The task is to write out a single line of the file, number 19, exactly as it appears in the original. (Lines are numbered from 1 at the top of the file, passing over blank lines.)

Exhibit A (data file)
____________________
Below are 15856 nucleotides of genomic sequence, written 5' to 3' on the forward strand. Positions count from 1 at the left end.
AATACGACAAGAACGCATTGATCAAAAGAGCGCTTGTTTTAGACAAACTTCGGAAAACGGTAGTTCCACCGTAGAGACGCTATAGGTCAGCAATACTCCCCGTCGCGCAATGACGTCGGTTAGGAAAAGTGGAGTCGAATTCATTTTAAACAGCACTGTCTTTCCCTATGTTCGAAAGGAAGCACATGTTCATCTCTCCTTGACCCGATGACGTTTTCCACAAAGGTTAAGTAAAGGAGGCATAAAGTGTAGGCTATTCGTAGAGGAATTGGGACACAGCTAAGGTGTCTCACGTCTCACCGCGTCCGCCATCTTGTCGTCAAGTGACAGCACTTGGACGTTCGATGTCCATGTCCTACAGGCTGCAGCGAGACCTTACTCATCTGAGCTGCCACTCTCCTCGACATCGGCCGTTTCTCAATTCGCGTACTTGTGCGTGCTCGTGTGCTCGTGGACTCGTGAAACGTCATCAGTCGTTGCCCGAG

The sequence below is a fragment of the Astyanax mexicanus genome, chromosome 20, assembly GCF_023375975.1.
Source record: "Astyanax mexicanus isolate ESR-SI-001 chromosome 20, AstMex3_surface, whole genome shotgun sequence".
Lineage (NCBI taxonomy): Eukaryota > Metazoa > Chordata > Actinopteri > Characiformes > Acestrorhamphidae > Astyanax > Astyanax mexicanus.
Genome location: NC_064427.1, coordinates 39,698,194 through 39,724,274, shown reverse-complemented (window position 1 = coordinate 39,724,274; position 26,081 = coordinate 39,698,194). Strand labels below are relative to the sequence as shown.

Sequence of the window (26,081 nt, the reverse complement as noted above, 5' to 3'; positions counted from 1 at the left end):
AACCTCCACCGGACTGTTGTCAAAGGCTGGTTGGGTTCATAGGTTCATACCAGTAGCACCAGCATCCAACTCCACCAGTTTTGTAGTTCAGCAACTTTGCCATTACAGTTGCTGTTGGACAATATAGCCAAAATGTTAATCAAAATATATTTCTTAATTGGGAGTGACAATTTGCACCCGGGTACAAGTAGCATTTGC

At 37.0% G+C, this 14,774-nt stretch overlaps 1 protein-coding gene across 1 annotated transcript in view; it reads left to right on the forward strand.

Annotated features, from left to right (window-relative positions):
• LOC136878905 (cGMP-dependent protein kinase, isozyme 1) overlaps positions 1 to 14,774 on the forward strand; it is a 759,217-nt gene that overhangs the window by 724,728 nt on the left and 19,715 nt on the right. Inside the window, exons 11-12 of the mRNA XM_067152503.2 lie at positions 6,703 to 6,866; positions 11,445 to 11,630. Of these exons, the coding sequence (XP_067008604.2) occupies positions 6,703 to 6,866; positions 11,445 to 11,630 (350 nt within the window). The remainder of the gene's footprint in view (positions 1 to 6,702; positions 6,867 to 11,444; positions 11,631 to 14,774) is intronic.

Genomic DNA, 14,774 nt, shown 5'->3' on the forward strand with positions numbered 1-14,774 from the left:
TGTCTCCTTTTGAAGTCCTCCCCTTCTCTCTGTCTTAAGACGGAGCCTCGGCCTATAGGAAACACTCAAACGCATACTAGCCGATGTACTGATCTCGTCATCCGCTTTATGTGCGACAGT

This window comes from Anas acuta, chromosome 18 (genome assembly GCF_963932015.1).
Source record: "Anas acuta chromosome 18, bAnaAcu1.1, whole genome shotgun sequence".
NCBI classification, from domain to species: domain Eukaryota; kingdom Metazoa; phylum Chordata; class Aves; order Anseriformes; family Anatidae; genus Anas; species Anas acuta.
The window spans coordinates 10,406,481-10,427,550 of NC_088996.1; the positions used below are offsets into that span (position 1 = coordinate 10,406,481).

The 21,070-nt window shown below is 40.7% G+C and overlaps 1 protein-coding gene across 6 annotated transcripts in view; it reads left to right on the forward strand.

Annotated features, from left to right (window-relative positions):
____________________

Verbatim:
Annotated features, from left to right (window-relative positions):